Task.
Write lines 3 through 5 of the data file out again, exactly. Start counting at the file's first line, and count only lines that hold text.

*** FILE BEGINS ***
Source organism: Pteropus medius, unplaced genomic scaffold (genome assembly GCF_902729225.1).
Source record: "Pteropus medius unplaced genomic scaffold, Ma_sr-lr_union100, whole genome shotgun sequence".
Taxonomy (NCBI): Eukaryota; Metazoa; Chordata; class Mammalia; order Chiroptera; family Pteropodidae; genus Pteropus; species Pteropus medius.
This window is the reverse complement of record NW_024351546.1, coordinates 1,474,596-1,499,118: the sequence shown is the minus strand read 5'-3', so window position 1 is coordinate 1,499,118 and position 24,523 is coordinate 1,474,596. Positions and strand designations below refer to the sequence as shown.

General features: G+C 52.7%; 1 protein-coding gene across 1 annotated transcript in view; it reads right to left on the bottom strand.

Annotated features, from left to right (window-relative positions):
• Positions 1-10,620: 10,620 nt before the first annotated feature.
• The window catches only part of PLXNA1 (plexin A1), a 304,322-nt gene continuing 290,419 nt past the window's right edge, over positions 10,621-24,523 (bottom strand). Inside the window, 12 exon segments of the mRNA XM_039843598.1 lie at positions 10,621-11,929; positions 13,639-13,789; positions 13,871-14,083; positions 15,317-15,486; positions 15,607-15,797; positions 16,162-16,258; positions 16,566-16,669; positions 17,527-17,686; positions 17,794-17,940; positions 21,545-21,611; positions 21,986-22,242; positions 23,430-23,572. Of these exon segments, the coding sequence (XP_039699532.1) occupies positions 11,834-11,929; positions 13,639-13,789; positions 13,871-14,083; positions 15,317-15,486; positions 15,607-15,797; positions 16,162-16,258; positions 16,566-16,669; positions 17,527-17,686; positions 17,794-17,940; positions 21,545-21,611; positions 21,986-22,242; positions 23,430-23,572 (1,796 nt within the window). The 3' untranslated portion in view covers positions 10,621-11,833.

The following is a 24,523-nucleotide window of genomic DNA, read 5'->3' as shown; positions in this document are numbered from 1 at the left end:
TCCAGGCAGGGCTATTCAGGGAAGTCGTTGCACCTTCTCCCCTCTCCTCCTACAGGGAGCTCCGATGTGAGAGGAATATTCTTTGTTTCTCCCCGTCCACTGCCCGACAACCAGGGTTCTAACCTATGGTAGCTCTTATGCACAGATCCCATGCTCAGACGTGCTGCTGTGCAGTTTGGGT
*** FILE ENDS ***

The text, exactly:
Taxonomy (NCBI): Eukaryota; Metazoa; Chordata; class Mammalia; order Chiroptera; family Pteropodidae; genus Pteropus; species Pteropus medius.
This window is the reverse complement of record NW_024351546.1, coordinates 1,474,596-1,499,118: the sequence shown is the minus strand read 5'-3', so window position 1 is coordinate 1,499,118 and position 24,523 is coordinate 1,474,596. Positions and strand designations below refer to the sequence as shown.

General features: G+C 52.7%; 1 protein-coding gene across 1 annotated transcript in view; it reads right to left on the bottom strand.